Every child is different, and so is every parent's experience; but experts have a clear idea about the range of normal development from birth to age 5 — and signs that a child might have a developmental delay. Below you'll find milestones organized by period of development, and tips on when to contact a health professional about your concerns. Remember — there is no penalty for being cautious about your growing child, and if there is a problem, acting early can make all the difference. Click here for more information.

Supporting Sensory Development

Helping Your Child to Thrive in Uncertain Times

Spinning, swinging, dancing, climbing . . . children come wired with an internal drive to move. When confined to a small space, like your home, this constant need can easily overwhelm caregivers. Before you try to restrict the activity, remember that for a child, physical activity is much more than just satisfying an urge for exercise.

Moving and exploring are a child’s way of directly engaging with the world and processing sensory input. This is vital in the healthy development of sensory integration which affects a child’s perceptions, behaviors, and learning. Children who can’t effectively regulate sensory stimulation often struggle with related challenging behaviors. Click here for strategies, from Alicia Noddings, Ph.D., that parents can employ to cultivate self-regulation and resiliency.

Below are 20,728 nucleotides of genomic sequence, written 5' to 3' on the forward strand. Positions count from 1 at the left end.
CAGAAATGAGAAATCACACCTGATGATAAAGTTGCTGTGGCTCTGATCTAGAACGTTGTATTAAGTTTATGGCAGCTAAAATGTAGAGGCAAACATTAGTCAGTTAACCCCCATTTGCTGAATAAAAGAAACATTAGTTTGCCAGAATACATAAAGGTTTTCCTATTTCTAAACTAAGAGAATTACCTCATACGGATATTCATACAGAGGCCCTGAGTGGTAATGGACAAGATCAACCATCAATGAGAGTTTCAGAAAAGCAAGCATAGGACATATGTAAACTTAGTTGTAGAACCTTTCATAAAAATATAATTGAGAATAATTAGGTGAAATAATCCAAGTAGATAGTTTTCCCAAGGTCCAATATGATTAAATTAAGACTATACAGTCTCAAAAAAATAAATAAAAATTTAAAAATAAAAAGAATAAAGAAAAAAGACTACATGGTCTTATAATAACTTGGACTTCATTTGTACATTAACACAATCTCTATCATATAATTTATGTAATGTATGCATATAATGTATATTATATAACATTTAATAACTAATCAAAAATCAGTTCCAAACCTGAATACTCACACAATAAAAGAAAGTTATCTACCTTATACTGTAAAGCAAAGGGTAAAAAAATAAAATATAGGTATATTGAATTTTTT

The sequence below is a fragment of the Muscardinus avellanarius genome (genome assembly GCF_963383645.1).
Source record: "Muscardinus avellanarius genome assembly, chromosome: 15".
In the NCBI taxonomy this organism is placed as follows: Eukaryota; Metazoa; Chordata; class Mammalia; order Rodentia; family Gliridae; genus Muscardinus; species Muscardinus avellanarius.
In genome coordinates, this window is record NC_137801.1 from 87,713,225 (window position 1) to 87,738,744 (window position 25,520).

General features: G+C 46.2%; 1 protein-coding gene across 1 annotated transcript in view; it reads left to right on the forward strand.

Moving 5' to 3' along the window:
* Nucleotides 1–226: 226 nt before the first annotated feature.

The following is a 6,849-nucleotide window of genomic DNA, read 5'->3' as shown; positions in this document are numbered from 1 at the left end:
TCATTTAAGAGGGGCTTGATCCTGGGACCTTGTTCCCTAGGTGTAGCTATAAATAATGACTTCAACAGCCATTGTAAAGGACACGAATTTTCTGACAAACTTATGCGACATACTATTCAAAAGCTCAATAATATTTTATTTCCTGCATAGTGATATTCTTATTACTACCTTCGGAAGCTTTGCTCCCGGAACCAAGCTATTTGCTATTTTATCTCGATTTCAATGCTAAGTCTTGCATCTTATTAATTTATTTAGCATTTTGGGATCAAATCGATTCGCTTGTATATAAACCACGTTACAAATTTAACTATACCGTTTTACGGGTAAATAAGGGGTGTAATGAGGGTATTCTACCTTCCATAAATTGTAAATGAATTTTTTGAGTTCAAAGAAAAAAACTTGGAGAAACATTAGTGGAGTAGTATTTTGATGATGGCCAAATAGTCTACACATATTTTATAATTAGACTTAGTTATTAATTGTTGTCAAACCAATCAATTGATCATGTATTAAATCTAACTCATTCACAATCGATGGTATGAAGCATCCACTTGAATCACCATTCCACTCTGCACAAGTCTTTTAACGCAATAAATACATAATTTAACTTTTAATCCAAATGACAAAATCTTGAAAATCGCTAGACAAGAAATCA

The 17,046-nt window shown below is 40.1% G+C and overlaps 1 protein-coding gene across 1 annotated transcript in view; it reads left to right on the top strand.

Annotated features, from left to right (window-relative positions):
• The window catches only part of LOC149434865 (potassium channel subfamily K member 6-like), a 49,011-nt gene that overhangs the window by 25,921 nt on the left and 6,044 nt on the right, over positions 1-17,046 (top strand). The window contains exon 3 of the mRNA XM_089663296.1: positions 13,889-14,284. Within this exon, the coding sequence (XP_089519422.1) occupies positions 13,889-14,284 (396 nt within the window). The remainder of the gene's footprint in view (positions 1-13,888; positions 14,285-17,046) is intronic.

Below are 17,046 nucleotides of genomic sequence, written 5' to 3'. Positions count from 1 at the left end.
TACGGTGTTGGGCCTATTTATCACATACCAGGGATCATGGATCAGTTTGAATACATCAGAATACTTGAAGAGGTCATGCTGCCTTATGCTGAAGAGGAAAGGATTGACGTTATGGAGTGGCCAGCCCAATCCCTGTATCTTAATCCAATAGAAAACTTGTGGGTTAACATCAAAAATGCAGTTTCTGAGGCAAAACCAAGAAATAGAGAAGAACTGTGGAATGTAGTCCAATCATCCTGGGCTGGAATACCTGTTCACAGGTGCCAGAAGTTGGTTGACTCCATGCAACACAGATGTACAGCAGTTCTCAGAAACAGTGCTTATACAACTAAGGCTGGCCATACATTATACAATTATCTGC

Introducing your baby to water can be exciting. The important thing is to actively supervise your baby in and around water and to keep your baby’s bath and play areas free from hazards. Read the top safety tips here.


Water is so much more exciting now that your little kid can splash and swim and dunk his or her head. It’s also a time when active supervision and basic childproofing is critical – no exceptions. The best part is it’s a great way to connect with your child with no distractions. Click here to read more.


Being a big kid in the water means splashing around, playing games, using fun water toys and even learning how to swim for the first time. Learn how to make your pool or spa a safe place for kids. Read more here.


Older kids get a kick out of doing cannonballs and generally having fun in the water. Help keep kids safe with these simple tips.

NAEYC: Books to Support Families with At-Home Learning

Use these popular books from NAEYC to encourage and engage young children in learning at home. Find the list here.